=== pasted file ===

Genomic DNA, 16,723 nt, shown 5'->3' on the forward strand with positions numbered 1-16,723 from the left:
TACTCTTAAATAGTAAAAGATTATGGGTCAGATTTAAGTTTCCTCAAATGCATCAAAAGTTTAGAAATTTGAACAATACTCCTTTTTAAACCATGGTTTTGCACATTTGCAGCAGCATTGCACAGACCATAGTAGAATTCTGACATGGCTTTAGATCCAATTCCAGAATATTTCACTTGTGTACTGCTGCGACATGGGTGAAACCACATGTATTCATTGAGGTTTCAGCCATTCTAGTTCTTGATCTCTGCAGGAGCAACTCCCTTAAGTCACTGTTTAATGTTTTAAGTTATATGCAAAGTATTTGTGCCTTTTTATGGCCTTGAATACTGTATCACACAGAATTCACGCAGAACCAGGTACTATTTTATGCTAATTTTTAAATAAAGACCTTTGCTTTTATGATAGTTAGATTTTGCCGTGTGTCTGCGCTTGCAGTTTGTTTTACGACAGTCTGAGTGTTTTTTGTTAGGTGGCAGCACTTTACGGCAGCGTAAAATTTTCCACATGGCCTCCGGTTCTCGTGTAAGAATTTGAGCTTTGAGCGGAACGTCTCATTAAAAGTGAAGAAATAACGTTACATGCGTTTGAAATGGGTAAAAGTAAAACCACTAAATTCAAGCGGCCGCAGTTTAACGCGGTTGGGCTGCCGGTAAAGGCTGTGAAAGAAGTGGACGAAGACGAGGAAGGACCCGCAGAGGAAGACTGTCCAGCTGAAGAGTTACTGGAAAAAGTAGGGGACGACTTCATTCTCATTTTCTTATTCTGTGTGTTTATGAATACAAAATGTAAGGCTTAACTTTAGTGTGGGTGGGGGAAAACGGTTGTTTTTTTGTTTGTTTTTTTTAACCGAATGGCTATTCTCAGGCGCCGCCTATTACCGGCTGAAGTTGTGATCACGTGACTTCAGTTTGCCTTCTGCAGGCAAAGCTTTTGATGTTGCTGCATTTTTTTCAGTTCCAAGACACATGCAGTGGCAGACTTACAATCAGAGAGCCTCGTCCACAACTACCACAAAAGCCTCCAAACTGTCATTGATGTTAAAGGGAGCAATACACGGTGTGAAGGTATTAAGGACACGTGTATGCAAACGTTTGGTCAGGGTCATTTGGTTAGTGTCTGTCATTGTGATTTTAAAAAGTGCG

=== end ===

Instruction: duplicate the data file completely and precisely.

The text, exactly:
Genomic DNA, 16,723 nt, shown 5'->3' on the forward strand with positions numbered 1-16,723 from the left:
TACTCTTAAATAGTAAAAGATTATGGGTCAGATTTAAGTTTCCTCAAATGCATCAAAAGTTTAGAAATTTGAACAATACTCCTTTTTAAACCATGGTTTTGCACATTTGCAGCAGCATTGCACAGACCATAGTAGAATTCTGACATGGCTTTAGATCCAATTCCAGAATATTTCACTTGTGTACTGCTGCGACATGGGTGAAACCACATGTATTCATTGAGGTTTCAGCCATTCTAGTTCTTGATCTCTGCAGGAGCAACTCCCTTAAGTCACTGTTTAATGTTTTAAGTTATATGCAAAGTATTTGTGCCTTTTTATGGCCTTGAATACTGTATCACACAGAATTCACGCAGAACCAGGTACTATTTTATGCTAATTTTTAAATAAAGACCTTTGCTTTTATGATAGTTAGATTTTGCCGTGTGTCTGCGCTTGCAGTTTGTTTTACGACAGTCTGAGTGTTTTTTGTTAGGTGGCAGCACTTTACGGCAGCGTAAAATTTTCCACATGGCCTCCGGTTCTCGTGTAAGAATTTGAGCTTTGAGCGGAACGTCTCATTAAAAGTGAAGAAATAACGTTACATGCGTTTGAAATGGGTAAAAGTAAAACCACTAAATTCAAGCGGCCGCAGTTTAACGCGGTTGGGCTGCCGGTAAAGGCTGTGAAAGAAGTGGACGAAGACGAGGAAGGACCCGCAGAGGAAGACTGTCCAGCTGAAGAGTTACTGGAAAAAGTAGGGGACGACTTCATTCTCATTTTCTTATTCTGTGTGTTTATGAATACAAAATGTAAGGCTTAACTTTAGTGTGGGTGGGGGAAAACGGTTGTTTTTTTGTTTGTTTTTTTTAACCGAATGGCTATTCTCAGGCGCCGCCTATTACCGGCTGAAGTTGTGATCACGTGACTTCAGTTTGCCTTCTGCAGGCAAAGCTTTTGATGTTGCTGCATTTTTTTCAGTTCCAAGACACATGCAGTGGCAGACTTACAATCAGAGAGCCTCGTCCACAACTACCACAAAAGCCTCCAAACTGTCATTGATGTTAAAGGGAGCAATACACGGTGTGAAGGTATTAAGGACACGTGTATGCAAACGTTTGGTCAGGGTCATTTGGTTAGTGTCTGTCATTGTGATTTTAAAAAGTGCG